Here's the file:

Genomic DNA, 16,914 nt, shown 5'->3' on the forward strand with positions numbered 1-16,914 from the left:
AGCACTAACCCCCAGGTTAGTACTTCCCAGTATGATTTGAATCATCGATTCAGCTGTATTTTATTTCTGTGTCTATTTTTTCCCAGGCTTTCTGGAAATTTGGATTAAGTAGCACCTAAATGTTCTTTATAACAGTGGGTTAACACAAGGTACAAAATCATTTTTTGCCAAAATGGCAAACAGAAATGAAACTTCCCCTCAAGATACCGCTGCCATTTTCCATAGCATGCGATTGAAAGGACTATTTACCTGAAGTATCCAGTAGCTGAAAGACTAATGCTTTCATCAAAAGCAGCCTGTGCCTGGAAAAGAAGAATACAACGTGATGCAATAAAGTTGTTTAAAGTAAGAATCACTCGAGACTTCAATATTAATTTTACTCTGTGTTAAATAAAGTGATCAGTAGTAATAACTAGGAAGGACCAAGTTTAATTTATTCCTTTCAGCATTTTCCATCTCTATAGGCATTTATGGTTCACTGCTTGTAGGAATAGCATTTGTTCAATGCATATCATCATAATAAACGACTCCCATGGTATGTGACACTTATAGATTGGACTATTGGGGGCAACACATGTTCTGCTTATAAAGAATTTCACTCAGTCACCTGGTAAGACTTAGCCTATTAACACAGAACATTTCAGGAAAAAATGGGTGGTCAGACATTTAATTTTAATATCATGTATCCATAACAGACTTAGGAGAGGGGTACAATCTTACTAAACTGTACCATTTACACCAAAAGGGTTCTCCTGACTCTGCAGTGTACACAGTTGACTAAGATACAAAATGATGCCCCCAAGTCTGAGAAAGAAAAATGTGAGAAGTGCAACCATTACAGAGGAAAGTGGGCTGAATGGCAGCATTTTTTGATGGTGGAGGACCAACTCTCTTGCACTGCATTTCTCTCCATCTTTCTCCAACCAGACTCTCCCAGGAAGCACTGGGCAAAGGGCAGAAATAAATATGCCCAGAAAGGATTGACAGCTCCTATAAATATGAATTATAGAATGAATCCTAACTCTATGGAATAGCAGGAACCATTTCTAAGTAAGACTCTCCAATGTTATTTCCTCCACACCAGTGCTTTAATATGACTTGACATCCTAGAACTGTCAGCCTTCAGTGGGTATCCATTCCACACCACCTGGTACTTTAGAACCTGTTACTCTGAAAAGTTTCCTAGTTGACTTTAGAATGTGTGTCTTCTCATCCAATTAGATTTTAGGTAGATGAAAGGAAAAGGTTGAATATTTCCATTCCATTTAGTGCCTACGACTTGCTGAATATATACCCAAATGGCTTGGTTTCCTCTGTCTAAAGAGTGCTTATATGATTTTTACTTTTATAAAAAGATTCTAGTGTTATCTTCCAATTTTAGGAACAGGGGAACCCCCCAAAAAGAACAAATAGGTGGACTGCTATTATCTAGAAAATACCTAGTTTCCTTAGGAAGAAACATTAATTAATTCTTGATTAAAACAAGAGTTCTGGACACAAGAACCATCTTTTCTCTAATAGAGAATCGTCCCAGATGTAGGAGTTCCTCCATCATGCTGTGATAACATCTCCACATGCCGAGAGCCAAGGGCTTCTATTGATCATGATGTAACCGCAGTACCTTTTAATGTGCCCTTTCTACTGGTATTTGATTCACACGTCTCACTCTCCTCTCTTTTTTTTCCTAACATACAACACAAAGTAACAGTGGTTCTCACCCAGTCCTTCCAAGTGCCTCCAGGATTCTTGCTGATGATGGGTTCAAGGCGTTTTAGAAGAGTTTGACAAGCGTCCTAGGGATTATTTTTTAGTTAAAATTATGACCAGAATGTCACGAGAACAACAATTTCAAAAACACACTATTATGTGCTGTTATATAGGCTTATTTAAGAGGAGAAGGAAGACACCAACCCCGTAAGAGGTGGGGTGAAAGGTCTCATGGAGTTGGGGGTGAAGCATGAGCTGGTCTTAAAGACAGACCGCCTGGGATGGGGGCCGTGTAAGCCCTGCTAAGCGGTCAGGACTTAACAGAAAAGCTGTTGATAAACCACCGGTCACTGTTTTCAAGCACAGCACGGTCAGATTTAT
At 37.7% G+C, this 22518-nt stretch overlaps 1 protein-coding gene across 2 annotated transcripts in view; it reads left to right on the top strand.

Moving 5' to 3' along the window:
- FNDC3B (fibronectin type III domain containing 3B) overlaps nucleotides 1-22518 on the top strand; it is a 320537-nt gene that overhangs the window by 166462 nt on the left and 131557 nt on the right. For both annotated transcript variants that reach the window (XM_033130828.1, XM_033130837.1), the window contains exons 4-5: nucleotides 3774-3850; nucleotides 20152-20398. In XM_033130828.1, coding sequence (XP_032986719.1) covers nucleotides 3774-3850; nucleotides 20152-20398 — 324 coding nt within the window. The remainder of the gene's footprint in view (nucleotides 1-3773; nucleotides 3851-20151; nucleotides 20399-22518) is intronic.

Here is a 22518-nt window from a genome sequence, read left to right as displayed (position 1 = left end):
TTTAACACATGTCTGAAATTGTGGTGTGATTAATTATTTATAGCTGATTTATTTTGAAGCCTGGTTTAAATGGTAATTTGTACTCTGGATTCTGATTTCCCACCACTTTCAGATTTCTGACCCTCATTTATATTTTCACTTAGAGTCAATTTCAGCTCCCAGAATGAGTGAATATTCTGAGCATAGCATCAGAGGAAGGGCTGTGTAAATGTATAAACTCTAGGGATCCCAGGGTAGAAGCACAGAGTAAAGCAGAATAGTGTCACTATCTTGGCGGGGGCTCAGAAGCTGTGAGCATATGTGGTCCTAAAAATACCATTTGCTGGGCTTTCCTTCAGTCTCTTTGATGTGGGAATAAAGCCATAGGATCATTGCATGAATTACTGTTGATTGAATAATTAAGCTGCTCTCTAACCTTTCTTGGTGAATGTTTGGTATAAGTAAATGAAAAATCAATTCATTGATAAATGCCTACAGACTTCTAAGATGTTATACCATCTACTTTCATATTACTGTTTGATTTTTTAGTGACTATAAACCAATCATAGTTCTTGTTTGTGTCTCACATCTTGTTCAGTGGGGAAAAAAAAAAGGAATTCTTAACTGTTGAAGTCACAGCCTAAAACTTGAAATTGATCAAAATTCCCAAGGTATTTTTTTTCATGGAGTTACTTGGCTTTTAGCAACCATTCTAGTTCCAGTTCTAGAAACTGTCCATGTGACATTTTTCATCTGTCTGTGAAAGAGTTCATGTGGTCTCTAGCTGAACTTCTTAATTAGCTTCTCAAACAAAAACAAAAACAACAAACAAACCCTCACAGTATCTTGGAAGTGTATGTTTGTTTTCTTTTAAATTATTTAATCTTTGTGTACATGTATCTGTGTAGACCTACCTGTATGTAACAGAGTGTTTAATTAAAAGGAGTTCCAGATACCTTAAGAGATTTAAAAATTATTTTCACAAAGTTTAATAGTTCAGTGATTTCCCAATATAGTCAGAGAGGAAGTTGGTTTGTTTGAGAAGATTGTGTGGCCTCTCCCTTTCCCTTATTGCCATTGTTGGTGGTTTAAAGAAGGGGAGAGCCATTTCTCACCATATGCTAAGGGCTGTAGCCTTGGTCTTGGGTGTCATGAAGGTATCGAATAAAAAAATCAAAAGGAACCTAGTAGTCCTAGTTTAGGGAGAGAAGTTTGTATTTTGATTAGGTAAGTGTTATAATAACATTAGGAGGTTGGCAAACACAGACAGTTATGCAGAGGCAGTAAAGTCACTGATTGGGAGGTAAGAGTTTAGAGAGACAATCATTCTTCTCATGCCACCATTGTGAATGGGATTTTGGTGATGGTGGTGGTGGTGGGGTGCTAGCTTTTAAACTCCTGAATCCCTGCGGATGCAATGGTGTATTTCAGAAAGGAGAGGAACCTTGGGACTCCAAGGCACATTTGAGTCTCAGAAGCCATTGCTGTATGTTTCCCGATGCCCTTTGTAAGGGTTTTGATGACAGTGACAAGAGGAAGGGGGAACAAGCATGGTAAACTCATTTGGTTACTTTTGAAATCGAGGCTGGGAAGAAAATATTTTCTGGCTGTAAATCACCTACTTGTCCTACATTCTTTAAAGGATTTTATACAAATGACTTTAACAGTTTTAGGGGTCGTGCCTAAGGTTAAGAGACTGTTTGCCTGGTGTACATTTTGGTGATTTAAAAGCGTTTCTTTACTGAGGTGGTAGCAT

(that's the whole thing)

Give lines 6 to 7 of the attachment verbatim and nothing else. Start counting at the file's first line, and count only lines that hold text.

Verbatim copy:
Here is a 22518-nt window from a genome sequence, read left to right as displayed (position 1 = left end):
TTTAACACATGTCTGAAATTGTGGTGTGATTAATTATTTATAGCTGATTTATTTTGAAGCCTGGTTTAAATGGTAATTTGTACTCTGGATTCTGATTTCCCACCACTTTCAGATTTCTGACCCTCATTTATATTTTCACTTAGAGTCAATTTCAGCTCCCAGAATGAGTGAATATTCTGAGCATAGCATCAGAGGAAGGGCTGTGTAAATGTATAAACTCTAGGGATCCCAGGGTAGAAGCACAGAGTAAAGCAGAATAGTGTCACTATCTTGGCGGGGGCTCAGAAGCTGTGAGCATATGTGGTCCTAAAAATACCATTTGCTGGGCTTTCCTTCAGTCTCTTTGATGTGGGAATAAAGCCATAGGATCATTGCATGAATTACTGTTGATTGAATAATTAAGCTGCTCTCTAACCTTTCTTGGTGAATGTTTGGTATAAGTAAATGAAAAATCAATTCATTGATAAATGCCTACAGACTTCTAAGATGTTATACCATCTACTTTCATATTACTGTTTGATTTTTTAGTGACTATAAACCAATCATAGTTCTTGTTTGTGTCTCACATCTTGTTCAGTGGGGAAAAAAAAAAGGAATTCTTAACTGTTGAAGTCACAGCCTAAAACTTGAAATTGATCAAAATTCCCAAGGTATTTTTTTTCATGGAGTTACTTGGCTTTTAGCAACCATTCTAGTTCCAGTTCTAGAAACTGTCCATGTGACATTTTTCATCTGTCTGTGAAAGAGTTCATGTGGTCTCTAGCTGAACTTCTTAATTAGCTTCTCAAACAAAAACAAAAACAACAAACAAACCCTCACAGTATCTTGGAAGTGTATGTTTGTTTTCTTTTAAATTATTTAATCTTTGTGTACATGTATCTGTGTAGACCTACCTGTATGTAACAGAGTGTTTAATTAAAAGGAGTTCCAGATACCTTAAGAGATTTAAAAATTATTTTCACAAAGTTTAATAGTTCAGTGATTTCCCAATATAGTCAGAGAGGAAGTTGGTTTGTTTGAGAAGATTGTGTGGCCTCTCCCTTTCCCTTATTGCCATTGTTGGTGGTTTAAAGAAGGGGAGAGCCATTTCTCACCATATGCTAAGGGCTGTAGCCTTGGTCTTGGGTGTCATGAAGGTATCGAATAAAAAAATCAAAAGGAACCTAGTAGTCCTAGTTTAGGGAGAGAAGTTTGTATTTTGATTAGGTAAGTGTTATAATAACATTAGGAGGTTGGCAAACACAGACAGTTATGCAGAGGCAGTAAAGTCACTGATTGGGAGGTAAGAGTTTAGAGAGACAATCATTCTTCTCATGCCACCATTGTGAATGGGATTTTGGTGATGGTGGTGGTGGTGGGGTGCTAGCTTTTAAACTCCTGAATCCCTGCGGATGCAATGGTGTATTTCAGAAAGGAGAGGAACCTTGGGACTCCAAGGCACATTTGAGTCTCAGAAGCCATTGCTGTATGTTTCCCGATGCCCTTTGTAAGGGTTTTGATGACAGTGACAAGAGGAAGGGGGAACAAGCATGGTAAACTCATTTGGTTACTTTTGAAATCGAGGCTGGGAAGAAAATATTTTCTGGCTGTAAATCACCTACTTGTCCTACATTCTTTAAAGGATTTTATACAAATGACTTTAACAGTTTTAGGGGTCGTGCCTAAGGTTAAGAGACTGTTTGCCTGGTGTACATTTTGGTGATTTAAAAGCGTTTCTTTACTGAGGTGGTAGCAT